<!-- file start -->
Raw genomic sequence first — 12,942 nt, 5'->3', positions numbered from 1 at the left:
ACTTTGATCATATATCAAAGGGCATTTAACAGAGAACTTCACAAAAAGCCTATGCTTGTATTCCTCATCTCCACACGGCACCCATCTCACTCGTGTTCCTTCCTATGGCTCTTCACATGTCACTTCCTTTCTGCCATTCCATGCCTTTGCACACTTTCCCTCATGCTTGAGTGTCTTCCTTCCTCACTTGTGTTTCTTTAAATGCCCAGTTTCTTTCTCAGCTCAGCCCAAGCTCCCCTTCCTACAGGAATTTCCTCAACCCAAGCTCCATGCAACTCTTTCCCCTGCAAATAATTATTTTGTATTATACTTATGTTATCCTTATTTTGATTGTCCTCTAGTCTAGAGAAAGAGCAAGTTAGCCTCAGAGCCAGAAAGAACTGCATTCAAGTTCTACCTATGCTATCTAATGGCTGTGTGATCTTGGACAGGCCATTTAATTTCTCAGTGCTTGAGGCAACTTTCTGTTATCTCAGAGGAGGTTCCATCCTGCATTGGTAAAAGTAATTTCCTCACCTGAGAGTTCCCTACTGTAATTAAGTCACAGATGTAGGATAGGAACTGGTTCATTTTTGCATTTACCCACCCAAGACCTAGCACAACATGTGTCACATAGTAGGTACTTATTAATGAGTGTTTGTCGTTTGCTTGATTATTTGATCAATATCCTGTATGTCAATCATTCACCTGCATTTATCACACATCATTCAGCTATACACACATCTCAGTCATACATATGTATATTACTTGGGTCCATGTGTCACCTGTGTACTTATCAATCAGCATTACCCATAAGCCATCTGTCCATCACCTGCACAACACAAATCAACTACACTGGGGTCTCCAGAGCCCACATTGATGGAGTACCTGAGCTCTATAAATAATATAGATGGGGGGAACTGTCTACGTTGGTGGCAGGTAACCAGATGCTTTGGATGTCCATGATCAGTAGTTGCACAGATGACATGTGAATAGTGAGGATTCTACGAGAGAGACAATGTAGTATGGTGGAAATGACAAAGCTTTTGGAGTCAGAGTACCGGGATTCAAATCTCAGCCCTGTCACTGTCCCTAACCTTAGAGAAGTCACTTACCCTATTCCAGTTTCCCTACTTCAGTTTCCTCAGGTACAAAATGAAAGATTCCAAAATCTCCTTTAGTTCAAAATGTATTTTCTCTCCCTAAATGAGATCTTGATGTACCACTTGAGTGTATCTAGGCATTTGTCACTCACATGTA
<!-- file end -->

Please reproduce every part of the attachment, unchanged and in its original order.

Raw genomic sequence first — 12,942 nt, 5'->3', positions numbered from 1 at the left:
ACTTTGATCATATATCAAAGGGCATTTAACAGAGAACTTCACAAAAAGCCTATGCTTGTATTCCTCATCTCCACACGGCACCCATCTCACTCGTGTTCCTTCCTATGGCTCTTCACATGTCACTTCCTTTCTGCCATTCCATGCCTTTGCACACTTTCCCTCATGCTTGAGTGTCTTCCTTCCTCACTTGTGTTTCTTTAAATGCCCAGTTTCTTTCTCAGCTCAGCCCAAGCTCCCCTTCCTACAGGAATTTCCTCAACCCAAGCTCCATGCAACTCTTTCCCCTGCAAATAATTATTTTGTATTATACTTATGTTATCCTTATTTTGATTGTCCTCTAGTCTAGAGAAAGAGCAAGTTAGCCTCAGAGCCAGAAAGAACTGCATTCAAGTTCTACCTATGCTATCTAATGGCTGTGTGATCTTGGACAGGCCATTTAATTTCTCAGTGCTTGAGGCAACTTTCTGTTATCTCAGAGGAGGTTCCATCCTGCATTGGTAAAAGTAATTTCCTCACCTGAGAGTTCCCTACTGTAATTAAGTCACAGATGTAGGATAGGAACTGGTTCATTTTTGCATTTACCCACCCAAGACCTAGCACAACATGTGTCACATAGTAGGTACTTATTAATGAGTGTTTGTCGTTTGCTTGATTATTTGATCAATATCCTGTATGTCAATCATTCACCTGCATTTATCACACATCATTCAGCTATACACACATCTCAGTCATACATATGTATATTACTTGGGTCCATGTGTCACCTGTGTACTTATCAATCAGCATTACCCATAAGCCATCTGTCCATCACCTGCACAACACAAATCAACTACACTGGGGTCTCCAGAGCCCACATTGATGGAGTACCTGAGCTCTATAAATAATATAGATGGGGGGAACTGTCTACGTTGGTGGCAGGTAACCAGATGCTTTGGATGTCCATGATCAGTAGTTGCACAGATGACATGTGAATAGTGAGGATTCTACGAGAGAGACAATGTAGTATGGTGGAAATGACAAAGCTTTTGGAGTCAGAGTACCGGGATTCAAATCTCAGCCCTGTCACTGTCCCTAACCTTAGAGAAGTCACTTACCCTATTCCAGTTTCCCTACTTCAGTTTCCTCAGGTACAAAATGAAAGATTCCAAAATCTCCTTTAGTTCAAAATGTATTTTCTCTCCCTAAATGAGATCTTGATGTACCACTTGAGTGTATCTAGGCATTTGTCACTCACATGTA